A place in the sun
Florida offers some worthwhile homes at low prices that can make nice nest eggs, and year-round clement weather, hurricanes permitting
For the international investor looking to commit some money to foreign property, or even to set down a marker for a pleasant future retirement home, Florida ticks all the right boxes. At least in principle.
Firstly, the aptly named Sunshine State virtually guarantees year-round good weather (we'll leave the hurricanes out of the equation for now). It also possesses the most attractive quality possible for those looking for investment property: a unique tourist-driven rental market, which has arguably the world's only 52-week season.
A four-bedroom villa with a pool in Orlando, within a 20-minute drive of Disney World, will rent for between HK$6,000 and HK$9,000 per week, while a quality two-bedroom apartment in the same area can achieve HK$3,000 to HK$5,000 per week.
There is also a domestic rental market worth looking at. Statistically, Florida's job and income growth have been among the highest in the country, with the prospects for economic growth attracting job-seekers from other states.
This has led to annual population growth of nearly 350,000 over the past four years. The population of Florida is just over 17 million, and will rise to more than 19 million by 2010 and is projected to hit 28 million by 2028, by which time Florida will be the third most populous state in the United States.
That's the good news. The bad news, as everyone knows, is the subprime crisis. Florida has the highest rate of foreclosure listings in the US, with some areas showing one in every 66 properties on the distressed register. Even in sleepy retirement haven Palm Beach one in every 300 homes is on the list.
Miami has the steepest rate of decline in real estate values, too: a jaw-dropping 28 per cent fall between June last year and June this year. The rate of decline, according to the benchmark S&P/Case-Shiller Index, is slowing, but there is certainly no new dawn on the horizon just yet.
However, according to Relocate America, seven of the 'Top 100 Places to Live 2008' in the United States are in Florida.
If you search foreclosure listings for Sarasota, Cape Coral, Fort Myers and the others that figure in the Top 100, you will not find one in every 66 properties begging to be snatched up at a fraction of their already steeply reduced market value.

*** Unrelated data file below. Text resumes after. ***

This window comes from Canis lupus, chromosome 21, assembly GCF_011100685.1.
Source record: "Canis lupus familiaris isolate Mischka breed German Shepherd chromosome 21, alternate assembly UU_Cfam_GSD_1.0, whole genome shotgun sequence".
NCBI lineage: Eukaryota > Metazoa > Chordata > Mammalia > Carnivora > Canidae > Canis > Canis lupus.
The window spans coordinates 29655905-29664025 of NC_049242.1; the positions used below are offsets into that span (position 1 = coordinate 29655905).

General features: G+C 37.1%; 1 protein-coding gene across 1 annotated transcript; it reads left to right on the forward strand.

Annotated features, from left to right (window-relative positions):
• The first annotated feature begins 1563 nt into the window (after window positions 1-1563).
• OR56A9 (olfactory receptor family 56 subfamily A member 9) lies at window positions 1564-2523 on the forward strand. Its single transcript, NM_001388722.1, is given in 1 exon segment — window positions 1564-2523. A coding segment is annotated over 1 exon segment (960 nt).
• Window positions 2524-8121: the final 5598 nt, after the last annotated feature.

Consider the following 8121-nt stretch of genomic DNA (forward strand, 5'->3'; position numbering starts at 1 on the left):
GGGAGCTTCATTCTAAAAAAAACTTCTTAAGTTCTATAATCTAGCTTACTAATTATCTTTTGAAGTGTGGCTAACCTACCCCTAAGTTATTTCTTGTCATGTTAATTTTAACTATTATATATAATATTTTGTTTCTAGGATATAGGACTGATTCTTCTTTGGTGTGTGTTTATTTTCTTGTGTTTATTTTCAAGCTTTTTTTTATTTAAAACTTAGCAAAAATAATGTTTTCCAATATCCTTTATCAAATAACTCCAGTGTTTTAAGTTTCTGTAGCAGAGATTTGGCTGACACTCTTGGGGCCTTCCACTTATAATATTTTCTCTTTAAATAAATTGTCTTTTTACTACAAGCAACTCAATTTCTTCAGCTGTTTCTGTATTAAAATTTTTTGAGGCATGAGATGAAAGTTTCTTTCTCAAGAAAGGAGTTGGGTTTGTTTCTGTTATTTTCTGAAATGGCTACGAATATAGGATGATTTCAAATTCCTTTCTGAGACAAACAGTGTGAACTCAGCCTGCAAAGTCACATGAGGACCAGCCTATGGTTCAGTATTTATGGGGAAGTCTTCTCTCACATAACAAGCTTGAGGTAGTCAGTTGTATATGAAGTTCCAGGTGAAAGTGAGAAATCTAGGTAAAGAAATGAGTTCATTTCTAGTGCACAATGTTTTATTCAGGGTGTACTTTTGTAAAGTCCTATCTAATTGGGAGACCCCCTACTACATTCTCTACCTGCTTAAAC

It is more likely to be one in 8,000. But there are many bargains to be found and, according to analysts, many more are still to come on the market, irrespective of how much money is pumped back into the system by the US government.
There is still a high volume of new developments coming on stream, including many prime location high-end condominiums and single family houses that were planned in the boom and now have to be sold in the bust. Potential foreign investors are advised to look for long-term rather than short-term upside.
The recent rescues of Fannie Mae and Freddie Mac, combined with the US government's commitments to buy the 'toxic' debts of the lending institutions, are expected to help stabilise the market and create the platform for new growth and prosperity in the real estate industry once the economy and financial community have recovered their nerve.
However, no one expects that to happen overnight. On the contrary, buyers may even expect values to continue to fall over the coming year, but at a far lower rate.
If your objective when investing in American property is a safe haven for your money for the long term, then tracking the S&P/Case-Schiller Index is as good a place to start. Everywhere in the US has taken a hiding, but New York, San Francisco and Washington have hurt less than most.
Similarly, when searching in a state such as Florida, the more you narrow down your search, the more likely you are to find elements of stability. There may not be huge instant profits but there are unlikely to be huge instant losses either.
And, with the prospect of a revived domestic economy and market even two or three years down the road that, alongside Florida's year-round sunshine and never-ending stream of tourists, could make for a very tidy nest egg.